A.T. Johnson Museum

18849 Kings Hwy.

Montross 493-7070

The museum preserves the history and legacy of education for African American students in the Northern Neck, especially in Westmoreland County.

The museum is a depository for collections, artifacts, memorabilia, documents and other items related to education.

Built in 1937 in the Colonial Revival style, A. T. Johnson High School was the first public education facility serving African American students in Westmoreland. The school was named for Armstead Tasker Johnson, a black educator and community leader instrumental in its construction.

Open Sat., 10 a.m.–2 p.m., Sun., 2–4 p.m. and other times by appointment.

George Washington Birthplace National Monument

1732 Popes Creek Rd.

Colonial Beach 224-1732

George Washington is among Westmoreland’s most famous native sons. Commander of the Continental Army, Revolutionary War hero and first President of the United States, he professed to be first and foremost a farmer.

Open to the public 9 a.m.–5 p.m. Admission is free.

James Monroe Birthplace Museum and Visitor Center

4460 James Monroe Hwy.

Colonial Beach 214-9145

A picnic area is on the grounds and a canoe launch is at a dock on Monroe Creek.

Open from 11 a.m. to 4 p.m. Sat. and Sun. from Memorial Day through Labor Day. Admission is free.

Kinsale Museum

449 Kinsale Rd.

Kinsale 472-3001

The museum is dedicated to the preservation, collection, exhibition and interpretation of local history. It’s in a late 19th century barroom, which was used as a meat market in the 1920s; the renovated old Ice Cream Parlor next door houses a gallery, library and meeting space. The 1909 Bank of Kinsale building stands just off the green beside the Kinsale Motor Corp. building (1919).

Open Fri. and Sat. from 10 a.m.–5 p.m.

Museum at Colonial Beach

128 Hawthorne St.

Colonial Beach 224-3379

It is housed in the former Hoffman Gas Building (c. 1893).

The museum depicts Colonial Beach heritage through various artifacts. Emphasis is on the period from 1890 through 1958 when the town was a busy river tourism attraction that drew huge summer crowds.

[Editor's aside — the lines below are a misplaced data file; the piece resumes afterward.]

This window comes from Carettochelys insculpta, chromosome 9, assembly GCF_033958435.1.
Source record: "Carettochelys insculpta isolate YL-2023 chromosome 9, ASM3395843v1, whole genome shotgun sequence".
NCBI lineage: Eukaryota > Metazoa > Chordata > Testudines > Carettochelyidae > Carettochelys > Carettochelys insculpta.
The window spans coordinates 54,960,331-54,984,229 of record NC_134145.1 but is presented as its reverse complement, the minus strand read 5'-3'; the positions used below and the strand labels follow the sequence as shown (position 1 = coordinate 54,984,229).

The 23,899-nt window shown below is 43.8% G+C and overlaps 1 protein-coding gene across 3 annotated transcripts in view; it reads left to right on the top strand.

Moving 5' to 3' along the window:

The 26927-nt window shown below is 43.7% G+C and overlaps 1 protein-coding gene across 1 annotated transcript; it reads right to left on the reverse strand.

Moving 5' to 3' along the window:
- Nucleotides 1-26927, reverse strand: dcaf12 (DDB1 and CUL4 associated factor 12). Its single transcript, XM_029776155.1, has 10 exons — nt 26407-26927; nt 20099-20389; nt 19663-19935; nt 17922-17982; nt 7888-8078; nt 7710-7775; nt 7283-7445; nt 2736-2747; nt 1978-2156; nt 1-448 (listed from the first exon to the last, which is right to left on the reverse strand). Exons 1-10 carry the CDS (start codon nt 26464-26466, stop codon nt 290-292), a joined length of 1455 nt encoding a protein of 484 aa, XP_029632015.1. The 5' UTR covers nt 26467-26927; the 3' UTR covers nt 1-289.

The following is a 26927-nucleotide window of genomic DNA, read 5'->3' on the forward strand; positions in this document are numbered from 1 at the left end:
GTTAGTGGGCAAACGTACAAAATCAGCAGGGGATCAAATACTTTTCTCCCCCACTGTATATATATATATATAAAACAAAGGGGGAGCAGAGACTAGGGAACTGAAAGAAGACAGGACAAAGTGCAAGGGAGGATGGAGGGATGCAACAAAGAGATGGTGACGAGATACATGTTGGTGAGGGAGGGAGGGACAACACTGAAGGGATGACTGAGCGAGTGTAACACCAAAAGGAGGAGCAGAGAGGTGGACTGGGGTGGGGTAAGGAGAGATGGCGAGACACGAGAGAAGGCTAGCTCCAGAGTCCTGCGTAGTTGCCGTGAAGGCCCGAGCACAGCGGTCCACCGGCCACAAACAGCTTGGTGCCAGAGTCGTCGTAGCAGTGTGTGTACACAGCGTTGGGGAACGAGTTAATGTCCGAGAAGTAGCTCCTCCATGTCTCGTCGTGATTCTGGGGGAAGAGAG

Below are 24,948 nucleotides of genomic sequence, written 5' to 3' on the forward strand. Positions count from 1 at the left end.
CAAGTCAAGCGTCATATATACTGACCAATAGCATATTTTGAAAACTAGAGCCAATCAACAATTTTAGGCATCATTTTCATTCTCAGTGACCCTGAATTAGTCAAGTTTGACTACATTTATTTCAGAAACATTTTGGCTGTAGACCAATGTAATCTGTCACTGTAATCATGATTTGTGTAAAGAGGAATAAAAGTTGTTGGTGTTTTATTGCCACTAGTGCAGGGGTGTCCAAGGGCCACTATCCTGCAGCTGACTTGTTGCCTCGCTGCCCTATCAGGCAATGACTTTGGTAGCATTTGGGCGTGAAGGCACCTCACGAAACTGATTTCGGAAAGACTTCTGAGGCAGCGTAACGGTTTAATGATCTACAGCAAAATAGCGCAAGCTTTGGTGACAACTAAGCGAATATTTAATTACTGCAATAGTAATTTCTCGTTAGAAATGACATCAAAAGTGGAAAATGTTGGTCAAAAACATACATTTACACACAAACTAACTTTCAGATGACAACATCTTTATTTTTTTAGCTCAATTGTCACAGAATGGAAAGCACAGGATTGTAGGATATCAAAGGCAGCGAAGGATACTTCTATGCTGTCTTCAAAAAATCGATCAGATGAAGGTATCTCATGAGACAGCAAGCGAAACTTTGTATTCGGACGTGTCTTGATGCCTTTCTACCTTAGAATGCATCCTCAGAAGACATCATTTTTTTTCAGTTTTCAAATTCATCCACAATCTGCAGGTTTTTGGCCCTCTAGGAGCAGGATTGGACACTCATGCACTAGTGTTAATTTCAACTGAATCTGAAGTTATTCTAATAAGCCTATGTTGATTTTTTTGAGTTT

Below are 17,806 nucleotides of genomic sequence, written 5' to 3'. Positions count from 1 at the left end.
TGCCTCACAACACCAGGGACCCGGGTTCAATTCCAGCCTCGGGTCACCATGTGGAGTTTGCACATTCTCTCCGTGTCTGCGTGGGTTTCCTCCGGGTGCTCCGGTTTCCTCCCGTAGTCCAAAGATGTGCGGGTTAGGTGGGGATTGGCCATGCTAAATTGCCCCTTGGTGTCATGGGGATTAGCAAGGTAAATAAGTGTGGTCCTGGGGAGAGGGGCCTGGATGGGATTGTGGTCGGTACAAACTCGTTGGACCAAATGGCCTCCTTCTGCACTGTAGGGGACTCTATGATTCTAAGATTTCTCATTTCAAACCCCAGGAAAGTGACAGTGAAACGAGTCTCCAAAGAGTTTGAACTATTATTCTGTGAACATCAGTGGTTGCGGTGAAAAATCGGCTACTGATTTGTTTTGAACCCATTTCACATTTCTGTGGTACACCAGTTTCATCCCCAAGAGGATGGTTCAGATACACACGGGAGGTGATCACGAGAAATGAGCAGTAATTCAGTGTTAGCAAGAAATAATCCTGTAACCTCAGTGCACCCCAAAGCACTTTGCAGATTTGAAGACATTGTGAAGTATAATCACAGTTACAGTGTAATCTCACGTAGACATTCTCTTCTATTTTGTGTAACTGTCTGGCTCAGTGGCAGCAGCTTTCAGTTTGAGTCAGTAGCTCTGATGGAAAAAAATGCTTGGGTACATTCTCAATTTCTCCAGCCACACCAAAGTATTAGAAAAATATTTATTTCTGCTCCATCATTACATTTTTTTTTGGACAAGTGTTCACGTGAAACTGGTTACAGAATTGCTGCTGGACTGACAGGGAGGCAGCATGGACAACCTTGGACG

Stratford Hall 

484 Great House Rd.

Stratford              493-8038

Home to four generations of the Lee family, Stratford Hall is an historic house museum near Lerty. The plantation encompasses 1,900 acres of farmlands and is perched high on a bluff overlooking the Potomac River. Built in the late 1730s, Stratford Hall is the birthplace of Robert E. Lee and the boyhood home of Richard Henry Lee and Francis Lightfoot Lee, the only brothers to sign the Declaration of Independence.

Tours of the Great House may be self-guided or docent-guided.  

Open daily for grounds passes and Great House tours. Great House tours are on the hour from 10 a.m.-4 p.m. The admission gate is open 9:30 a.m.-4 p.m. The dining room is open daily for lunch from 11:30 a.m. - 2:30 p.m. The gift shop is open daily from 11 a.m.-5 p.m.

The grounds include a beach and overlook, open daily from 10 a.m.-4 p.m., and six nature trails. The gristmill operates on the second Sat. of each month, Apr. to Oct., from noon to 3 p.m.

Westmoreland County Museum and Library

43 Court Square

Montross 493-8440

Believed to be the oldest museum in the Northern Neck, this museum was chartered in 1939 and dedicated in 1941. It was established to give a permanent home to the life-sized portrait of William Pitt, the Earl of Chatham (1768), painted by Charles Willson Peale and to provide a location for artistic, recreational, and educational facilities.

Permanent exhibits include portraits of Westmoreland County’s historical figures, fossils and native American artifacts. In addition to these exhibits, the Museum hosts several receptions and lectures each year and houses a history and genealogy research library.

Open Mon.-Sat. from 10 a.m.-4 p.m. Admission is free. It also serves as the Visitor Center for Westmoreland County.

Yeocomico Church

72 Coles Point Rd.

Hague 472-2593

The colonial brick church currently standing dates to 1706 and is known as Cople Parish. It is notable among Virginia Colonial churches for the curious roof lines created by a gentler slope and then a steeper slope in the gable, and for the porch on the T-side of the cross which has the same broken roof lines.